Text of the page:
Now that training camp is underway, and the roster for the offseason is close to finalized—though always fluid—it’s time to take stock of where the Pittsburgh Steelers stand. Specifically where Steelers players stand individually based on what we have seen happen over the course of the past few months.
A stock evaluation can take a couple of different approaches and I’ll try to make clear my reasonings. In some cases it will be based on more long-term trends, such as an accumulation of offseason activity. In other instances it will be a direct response to something that just happened. So we can see a player more than once over the course of the summer as we move forward.
Player: WR Diontae Johnson
Stock Value: Up
While his debut was far from flawless, especially concerning his work in the return game—he muffed a punt and his returns that he was able to secure were lackluster—rookie Diontae Johnson did show some impressive traits as a wide receiver for the Steelers on Saturday night, including his first touchdown.
Johnson finished his first game action with three receptions for 46 yards, both of which were second on the team in the game behind James Washington’s four receptions for 78 yards. But he was also the only player other than Jaylen Samuels (on the ground) to get into the end zone for the Steelers.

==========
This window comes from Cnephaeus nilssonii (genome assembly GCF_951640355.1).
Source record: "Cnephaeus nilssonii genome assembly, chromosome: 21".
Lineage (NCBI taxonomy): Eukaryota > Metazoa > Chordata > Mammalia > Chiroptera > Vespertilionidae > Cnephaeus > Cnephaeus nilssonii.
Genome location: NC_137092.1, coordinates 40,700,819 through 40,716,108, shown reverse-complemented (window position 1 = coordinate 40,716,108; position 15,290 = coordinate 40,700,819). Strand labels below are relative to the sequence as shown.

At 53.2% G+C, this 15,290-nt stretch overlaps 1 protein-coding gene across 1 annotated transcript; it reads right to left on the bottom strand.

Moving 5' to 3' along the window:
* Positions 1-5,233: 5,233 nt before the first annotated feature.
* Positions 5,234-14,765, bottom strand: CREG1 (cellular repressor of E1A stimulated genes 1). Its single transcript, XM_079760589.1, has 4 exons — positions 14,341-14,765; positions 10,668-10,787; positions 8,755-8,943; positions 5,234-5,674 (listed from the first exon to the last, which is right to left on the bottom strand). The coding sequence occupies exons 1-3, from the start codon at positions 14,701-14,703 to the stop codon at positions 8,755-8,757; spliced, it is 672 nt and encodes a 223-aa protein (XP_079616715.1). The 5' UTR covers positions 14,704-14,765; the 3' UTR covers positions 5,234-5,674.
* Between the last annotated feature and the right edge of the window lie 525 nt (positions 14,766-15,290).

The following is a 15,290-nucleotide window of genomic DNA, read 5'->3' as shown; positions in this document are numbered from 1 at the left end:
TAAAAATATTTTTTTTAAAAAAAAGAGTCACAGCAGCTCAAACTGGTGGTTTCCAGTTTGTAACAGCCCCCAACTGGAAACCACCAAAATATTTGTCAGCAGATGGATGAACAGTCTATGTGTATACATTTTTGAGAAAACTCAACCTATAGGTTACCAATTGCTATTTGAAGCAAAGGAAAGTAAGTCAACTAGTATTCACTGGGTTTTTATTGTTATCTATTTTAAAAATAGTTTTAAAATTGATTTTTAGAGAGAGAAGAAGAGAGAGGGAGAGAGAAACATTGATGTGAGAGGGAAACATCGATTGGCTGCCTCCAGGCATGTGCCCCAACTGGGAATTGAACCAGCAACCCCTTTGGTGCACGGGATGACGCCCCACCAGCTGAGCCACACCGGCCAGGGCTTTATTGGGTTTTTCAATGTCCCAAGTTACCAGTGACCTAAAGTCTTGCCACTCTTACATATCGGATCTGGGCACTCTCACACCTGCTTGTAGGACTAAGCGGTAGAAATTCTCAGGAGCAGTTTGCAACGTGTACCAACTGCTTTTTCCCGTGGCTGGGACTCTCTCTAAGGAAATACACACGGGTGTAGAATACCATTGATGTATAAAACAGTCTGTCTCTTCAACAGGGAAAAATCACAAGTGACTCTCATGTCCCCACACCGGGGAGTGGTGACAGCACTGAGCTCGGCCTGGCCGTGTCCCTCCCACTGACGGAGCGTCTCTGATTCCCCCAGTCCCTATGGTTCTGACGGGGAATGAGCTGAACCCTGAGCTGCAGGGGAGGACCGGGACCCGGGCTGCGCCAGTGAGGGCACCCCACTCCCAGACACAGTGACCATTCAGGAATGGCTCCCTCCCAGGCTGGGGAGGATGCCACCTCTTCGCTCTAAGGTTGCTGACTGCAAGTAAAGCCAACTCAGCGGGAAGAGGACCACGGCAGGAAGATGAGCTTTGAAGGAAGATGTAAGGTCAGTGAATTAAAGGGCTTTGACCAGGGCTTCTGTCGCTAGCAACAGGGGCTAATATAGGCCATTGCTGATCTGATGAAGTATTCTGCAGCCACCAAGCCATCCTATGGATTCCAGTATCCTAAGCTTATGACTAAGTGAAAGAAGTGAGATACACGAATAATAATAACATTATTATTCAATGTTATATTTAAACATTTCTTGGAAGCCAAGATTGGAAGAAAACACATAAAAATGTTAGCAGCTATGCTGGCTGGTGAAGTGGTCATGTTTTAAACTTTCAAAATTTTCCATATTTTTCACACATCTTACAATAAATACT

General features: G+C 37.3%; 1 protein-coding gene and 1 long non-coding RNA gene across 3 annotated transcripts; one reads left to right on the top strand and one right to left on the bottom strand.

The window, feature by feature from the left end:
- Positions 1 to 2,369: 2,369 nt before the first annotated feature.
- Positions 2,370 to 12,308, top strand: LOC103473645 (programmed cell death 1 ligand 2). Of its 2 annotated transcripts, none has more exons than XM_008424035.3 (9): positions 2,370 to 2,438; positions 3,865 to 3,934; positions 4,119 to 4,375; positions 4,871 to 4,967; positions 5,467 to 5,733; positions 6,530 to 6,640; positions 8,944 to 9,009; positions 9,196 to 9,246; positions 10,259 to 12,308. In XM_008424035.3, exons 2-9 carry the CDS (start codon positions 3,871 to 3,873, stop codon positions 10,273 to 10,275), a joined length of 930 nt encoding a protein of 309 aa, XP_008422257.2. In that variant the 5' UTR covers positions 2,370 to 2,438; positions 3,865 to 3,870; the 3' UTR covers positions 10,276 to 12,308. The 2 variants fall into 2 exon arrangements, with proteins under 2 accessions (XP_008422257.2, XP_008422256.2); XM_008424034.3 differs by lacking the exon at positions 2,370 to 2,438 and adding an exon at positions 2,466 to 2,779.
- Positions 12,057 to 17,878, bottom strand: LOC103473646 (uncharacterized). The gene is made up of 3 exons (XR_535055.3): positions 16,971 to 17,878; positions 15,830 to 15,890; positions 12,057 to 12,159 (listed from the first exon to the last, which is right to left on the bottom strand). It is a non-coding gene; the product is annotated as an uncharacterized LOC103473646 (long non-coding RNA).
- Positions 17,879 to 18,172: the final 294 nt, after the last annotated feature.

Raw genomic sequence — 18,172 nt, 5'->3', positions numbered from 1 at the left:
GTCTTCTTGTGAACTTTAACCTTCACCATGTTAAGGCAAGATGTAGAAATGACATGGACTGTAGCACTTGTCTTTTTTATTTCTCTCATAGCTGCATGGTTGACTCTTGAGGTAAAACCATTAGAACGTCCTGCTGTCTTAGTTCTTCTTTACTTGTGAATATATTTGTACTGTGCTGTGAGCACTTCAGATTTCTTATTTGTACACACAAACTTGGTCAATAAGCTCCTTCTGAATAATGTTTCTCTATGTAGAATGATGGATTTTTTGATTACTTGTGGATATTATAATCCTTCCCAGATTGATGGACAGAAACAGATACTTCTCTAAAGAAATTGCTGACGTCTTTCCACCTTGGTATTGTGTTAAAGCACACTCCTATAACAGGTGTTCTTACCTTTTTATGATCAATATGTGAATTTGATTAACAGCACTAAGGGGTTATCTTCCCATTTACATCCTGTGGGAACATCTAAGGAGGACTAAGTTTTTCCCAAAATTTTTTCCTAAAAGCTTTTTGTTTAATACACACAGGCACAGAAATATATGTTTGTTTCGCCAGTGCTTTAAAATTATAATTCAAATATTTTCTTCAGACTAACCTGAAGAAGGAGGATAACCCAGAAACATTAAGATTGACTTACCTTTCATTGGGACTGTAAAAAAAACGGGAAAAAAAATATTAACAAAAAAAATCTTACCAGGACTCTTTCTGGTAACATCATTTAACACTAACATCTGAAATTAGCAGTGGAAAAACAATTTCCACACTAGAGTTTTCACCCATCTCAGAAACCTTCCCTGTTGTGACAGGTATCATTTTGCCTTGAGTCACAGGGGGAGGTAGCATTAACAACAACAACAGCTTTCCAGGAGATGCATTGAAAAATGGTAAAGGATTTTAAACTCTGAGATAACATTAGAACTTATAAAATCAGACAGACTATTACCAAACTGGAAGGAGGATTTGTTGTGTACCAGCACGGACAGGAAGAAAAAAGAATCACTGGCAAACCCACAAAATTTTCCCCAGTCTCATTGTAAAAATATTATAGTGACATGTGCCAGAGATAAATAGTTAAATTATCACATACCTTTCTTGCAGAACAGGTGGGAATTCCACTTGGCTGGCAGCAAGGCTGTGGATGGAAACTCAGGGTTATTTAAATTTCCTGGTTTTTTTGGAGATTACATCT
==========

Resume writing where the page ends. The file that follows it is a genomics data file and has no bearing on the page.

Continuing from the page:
In fact, he got there twice, but the first one didn’t count. Unfortunately, the quality of angle on the television broadcast makes it somewhat difficult to answer definitively, but he was ruled to have committed offensive pass interference on a 24-yard touchdown pass in the early stages of the fourth quarter from Joshua Dobbs. Mike Tomlin challenged the ruling, which stood as called.
He would finish the game late with a second touchdown of 24 yards, this time showing fantastic adjustment with the ball in the air. It was fortunate for Devlin Hodges that the cornerback kept his back to the ball, but Johnson was able to work his way around, while remaining inbounds to secure it in the left front corner of the end zone following some impressive and nuanced route-running.
The rookie’s ability to sell fakes on his routes and to create separation is why the Steelers valued him so highly. I’m not at all convinced that he would not have been their second-round pick had they not traded it to the Denver Broncos to move up in the first round for Devin Bush. The late Darryl Drake was that high on him.
Dobbs recently shared an anecdote about how Drake would constantly play Johnson’s tape for everybody who would watch it during the pre-draft process, which also just goes to show how respected and valued he was, both personally and professionally.
That’s a bit of an aside, but the reality is that Johnson is going to be tied to Drake. He was the one who made the sales pitch and they went out and got him. Johnson has flashed a lot of intriguing qualities since he’s been here and could have a bright future. But what will his impact be as a rookie?